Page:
To ROX or not to ROX? That is the question. I frequently see people confused about what ROX is and why it is used in qPCR. So, in this article, I will summarise what ROX is and why you should consider using it.
A video for this article, and more detailed information, can be found in our online course: Mastering qPCR.
What is ROX?
ROX, also known as carboxyrhodamine, is an inert fluorescent dye that can be added to the qPCR master mix. Unlike reporter dyes in qPCR (e.g. SYBR Green), ROX is referred to as a passive dye, since its fluorescence signal is not influenced by the PCR reactions. In other words, the fluorescent signal of ROX remains stable throughout the qPCR process and it is not related to the amount of template in the reaction.
What is the point of ROX in qPCR?
Since ROX is a passive fluorescent dye, the main reason it is used in qPCR is for signal normalisation. By normalising the fluorescent signal, this can reduce the variability between technical replicates.
Slight variations between wells can affect the fluorescent signal generated in qPCR. For example, differences in reaction volumes due to pipetting errors can bias the results. Also, issues associated with the qPCR instrument, such as the optics, can also influence the fluorescent signal generated.
You can think of the normalisation process when using ROX as a similar concept as to why reference genes are used during relative gene expression calculations, such as the Delta-Delta Ct method. Instead of controlling for the amount of template in the sample, ROX is normalising for the attributes of the qPCR mixture, such as volume differences, presence of bubble etc.
How ROX is used
To normalise the fluorescent signal, the signal of the reporter dye is divided by the signal of ROX. The new value is then known as the normalised reporter value (Rn).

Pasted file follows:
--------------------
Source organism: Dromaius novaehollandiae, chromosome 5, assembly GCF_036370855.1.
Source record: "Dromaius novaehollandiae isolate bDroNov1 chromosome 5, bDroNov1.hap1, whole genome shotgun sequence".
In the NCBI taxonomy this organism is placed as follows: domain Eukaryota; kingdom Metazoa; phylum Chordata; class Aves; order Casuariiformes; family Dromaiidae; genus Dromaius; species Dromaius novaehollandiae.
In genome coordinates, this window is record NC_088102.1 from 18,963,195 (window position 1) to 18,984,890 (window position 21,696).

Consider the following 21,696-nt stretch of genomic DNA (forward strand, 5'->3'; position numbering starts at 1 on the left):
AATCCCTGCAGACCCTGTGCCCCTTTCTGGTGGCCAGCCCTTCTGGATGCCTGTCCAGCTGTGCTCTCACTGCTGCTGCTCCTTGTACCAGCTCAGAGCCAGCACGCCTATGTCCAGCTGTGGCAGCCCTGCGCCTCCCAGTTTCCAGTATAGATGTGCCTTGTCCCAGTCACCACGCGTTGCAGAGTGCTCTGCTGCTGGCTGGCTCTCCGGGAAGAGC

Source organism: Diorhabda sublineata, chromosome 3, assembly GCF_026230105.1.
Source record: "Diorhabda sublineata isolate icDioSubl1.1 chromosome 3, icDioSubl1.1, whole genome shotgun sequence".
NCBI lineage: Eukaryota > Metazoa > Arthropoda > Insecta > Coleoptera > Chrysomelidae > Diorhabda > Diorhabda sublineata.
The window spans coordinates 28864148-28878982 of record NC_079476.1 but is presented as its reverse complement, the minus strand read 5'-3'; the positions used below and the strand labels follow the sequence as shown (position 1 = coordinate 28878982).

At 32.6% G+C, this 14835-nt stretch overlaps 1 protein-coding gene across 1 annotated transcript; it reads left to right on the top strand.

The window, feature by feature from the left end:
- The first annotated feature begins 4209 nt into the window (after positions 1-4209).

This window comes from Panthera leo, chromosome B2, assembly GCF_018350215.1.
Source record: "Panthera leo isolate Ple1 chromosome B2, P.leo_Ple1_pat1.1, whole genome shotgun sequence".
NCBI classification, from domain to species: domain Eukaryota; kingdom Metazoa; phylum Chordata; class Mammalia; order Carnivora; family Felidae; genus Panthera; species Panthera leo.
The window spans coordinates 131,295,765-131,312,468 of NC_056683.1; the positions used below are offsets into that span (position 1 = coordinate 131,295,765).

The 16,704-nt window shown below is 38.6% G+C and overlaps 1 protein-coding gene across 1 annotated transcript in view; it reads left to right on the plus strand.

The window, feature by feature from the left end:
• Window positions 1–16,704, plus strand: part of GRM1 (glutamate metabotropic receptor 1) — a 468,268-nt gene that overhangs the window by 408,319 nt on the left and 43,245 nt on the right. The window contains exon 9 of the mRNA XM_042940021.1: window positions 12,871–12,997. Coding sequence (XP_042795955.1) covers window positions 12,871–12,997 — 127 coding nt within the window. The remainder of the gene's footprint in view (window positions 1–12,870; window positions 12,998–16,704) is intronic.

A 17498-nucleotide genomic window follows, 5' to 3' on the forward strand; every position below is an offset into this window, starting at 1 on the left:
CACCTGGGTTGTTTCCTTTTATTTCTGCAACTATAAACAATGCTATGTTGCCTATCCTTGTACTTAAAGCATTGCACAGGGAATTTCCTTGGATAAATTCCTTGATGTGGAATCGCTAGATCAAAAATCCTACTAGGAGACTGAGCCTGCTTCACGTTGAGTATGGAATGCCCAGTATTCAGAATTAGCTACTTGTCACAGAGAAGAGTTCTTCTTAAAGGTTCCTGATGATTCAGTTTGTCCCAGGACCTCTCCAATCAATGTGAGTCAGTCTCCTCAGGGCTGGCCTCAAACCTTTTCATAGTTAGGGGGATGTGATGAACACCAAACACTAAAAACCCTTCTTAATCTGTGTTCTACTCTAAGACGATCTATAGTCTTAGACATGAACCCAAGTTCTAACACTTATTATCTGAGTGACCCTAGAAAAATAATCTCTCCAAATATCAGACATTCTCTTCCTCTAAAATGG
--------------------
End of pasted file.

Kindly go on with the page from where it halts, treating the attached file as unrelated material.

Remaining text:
Usually, in amplification plots, the delta (Δ) Rn is plotting on the y-axis against the cycle number on the x-axis. The ΔRn is the difference between the Rn of each experimental sample and the Rn of the baseline. Therefore, only the results which are above the baseline/background signal will be plotted.
The short answer is, no. You don’t have to add ROX to your qPCR mixture. However, adding it can help reduce variations of fluorescent values in samples, which will ultimately reflect on the gene expression results.
Another important point is that the use of ROX is dependent on the qPCR you are using. Always check beforehand to see if your qPCR is compatible with ROX measurements. Some machines also prefer reactions with high ROX, while others prefer those with low ROX.
Ensure to set up the qPCR machine correctly
If you do decide to use qPCR in your reaction mixture, don’t forget to ensure the option to record ROX fluorescence as the passive dye is enabled. Otherwise, the machine will not record any data for this channel.
Similarly, if you don’t decide to use ROX, do not enable any channels which can measure ROX. Simply, the machine could think ROX is present and record background noise, which can impact on your results due to incorrect normilisation.